Local Doctor Offers Insight Into Experimental Coronavirus Vaccine Trials

PITTSBURGH (KDKA) — Thousands are offering up their arms, bodies and lives to test the COVID-19 vaccines now emerging around the world. Pittsburgh is no exception with more than 2,000 volunteers for a UPMC test that needs only 750.

So just what are you getting into if you line up to help?

“It’s a great idea. I think its important to remember that these vaccines are not live vaccines so you should not be able to get the COVID-19 virus from the vaccine,” Dr. Jennifer Preiss of Allegheny Health Network said.

That’s not to says there aren’t things to consider according to Dr. Preiss.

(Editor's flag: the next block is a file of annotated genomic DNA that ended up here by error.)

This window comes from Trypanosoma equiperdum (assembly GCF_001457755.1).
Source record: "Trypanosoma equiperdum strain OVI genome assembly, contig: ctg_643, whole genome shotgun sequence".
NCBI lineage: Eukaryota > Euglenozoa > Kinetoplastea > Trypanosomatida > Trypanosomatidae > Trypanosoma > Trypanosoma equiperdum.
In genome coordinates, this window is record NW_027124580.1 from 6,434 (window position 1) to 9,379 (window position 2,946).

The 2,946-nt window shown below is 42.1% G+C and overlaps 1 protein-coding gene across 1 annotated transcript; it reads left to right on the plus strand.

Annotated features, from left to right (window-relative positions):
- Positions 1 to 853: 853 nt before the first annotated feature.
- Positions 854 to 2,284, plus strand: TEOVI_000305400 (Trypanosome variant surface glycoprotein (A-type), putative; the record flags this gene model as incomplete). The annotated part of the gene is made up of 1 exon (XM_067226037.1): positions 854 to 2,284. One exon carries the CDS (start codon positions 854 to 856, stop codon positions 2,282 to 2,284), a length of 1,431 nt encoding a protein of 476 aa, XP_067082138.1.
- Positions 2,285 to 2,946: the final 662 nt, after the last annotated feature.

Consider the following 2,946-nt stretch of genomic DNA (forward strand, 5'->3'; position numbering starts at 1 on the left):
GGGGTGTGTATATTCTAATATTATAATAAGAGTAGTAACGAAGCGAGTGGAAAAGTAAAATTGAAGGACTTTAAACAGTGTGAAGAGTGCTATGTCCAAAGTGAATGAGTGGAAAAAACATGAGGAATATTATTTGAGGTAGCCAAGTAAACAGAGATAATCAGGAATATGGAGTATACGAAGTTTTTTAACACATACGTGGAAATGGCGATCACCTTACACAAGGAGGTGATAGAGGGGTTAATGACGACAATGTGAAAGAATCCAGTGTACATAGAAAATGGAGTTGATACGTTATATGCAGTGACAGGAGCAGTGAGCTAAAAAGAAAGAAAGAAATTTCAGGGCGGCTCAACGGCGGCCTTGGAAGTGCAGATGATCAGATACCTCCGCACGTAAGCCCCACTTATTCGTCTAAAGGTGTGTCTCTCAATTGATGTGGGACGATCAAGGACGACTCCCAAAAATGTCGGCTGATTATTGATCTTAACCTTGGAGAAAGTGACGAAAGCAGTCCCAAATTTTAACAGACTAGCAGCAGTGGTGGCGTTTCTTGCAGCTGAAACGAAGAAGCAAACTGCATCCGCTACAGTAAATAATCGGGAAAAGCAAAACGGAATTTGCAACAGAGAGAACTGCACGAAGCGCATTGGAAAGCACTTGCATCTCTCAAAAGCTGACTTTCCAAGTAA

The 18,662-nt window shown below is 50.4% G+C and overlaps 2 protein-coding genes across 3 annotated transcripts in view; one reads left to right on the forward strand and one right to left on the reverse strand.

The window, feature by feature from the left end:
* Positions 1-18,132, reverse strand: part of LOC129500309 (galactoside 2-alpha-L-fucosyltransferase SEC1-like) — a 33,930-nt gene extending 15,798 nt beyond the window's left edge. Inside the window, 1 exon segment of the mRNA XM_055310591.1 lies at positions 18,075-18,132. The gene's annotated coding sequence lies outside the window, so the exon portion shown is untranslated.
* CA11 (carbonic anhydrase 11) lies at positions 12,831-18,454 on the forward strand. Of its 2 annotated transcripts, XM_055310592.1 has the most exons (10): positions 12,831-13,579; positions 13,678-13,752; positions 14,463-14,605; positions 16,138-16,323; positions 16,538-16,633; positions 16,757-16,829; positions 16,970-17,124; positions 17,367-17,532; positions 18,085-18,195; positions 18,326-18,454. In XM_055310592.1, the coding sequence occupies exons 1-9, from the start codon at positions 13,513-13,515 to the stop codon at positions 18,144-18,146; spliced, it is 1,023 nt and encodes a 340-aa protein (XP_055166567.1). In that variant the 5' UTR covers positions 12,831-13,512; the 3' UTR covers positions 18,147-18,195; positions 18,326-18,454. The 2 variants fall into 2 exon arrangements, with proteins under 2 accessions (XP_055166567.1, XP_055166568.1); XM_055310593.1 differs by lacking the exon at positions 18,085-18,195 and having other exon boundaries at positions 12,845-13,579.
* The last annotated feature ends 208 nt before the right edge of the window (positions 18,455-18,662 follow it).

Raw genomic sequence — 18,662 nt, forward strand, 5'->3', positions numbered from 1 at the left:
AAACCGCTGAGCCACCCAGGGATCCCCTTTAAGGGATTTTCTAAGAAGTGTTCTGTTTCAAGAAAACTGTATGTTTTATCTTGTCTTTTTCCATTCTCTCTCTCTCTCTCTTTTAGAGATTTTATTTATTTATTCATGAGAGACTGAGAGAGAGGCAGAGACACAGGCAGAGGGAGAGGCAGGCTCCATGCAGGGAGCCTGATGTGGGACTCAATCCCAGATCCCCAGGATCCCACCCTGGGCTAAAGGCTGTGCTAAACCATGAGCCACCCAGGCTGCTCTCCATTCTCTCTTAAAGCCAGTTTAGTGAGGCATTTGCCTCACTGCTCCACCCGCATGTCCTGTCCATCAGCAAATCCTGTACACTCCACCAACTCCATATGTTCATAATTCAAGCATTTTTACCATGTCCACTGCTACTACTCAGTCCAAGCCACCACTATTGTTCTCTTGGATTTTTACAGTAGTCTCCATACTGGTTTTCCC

“It’s the side effects we’re concerned about. And then it’s the follow-up data and the blood tests,” she said. “And you can really get annoyed at having to get multiple blood tests over the course of a year, if not longer, to see how long the immunity lasts.”


The idea of getting the virus is one that crosses everyone’s mind, but Dr. Preiss said its simply not how it works.

“It’s basically, a vaccine is taking protein from the virus that we know causes part of the disease but the disease has to have the virus and can’t be caused by the protein,” she said.

So what are the possible side effects?

“Typically when we talk about side effects from vaccines, there’s swelling, sometimes low-grade fever, malaise which basically means you feel terrible,” Dr. Preiss said.

Dr. Preiss said with other vaccines, like the shingle vaccine, people feel lousy for about two days. She says the benefit is well worth the discomfort.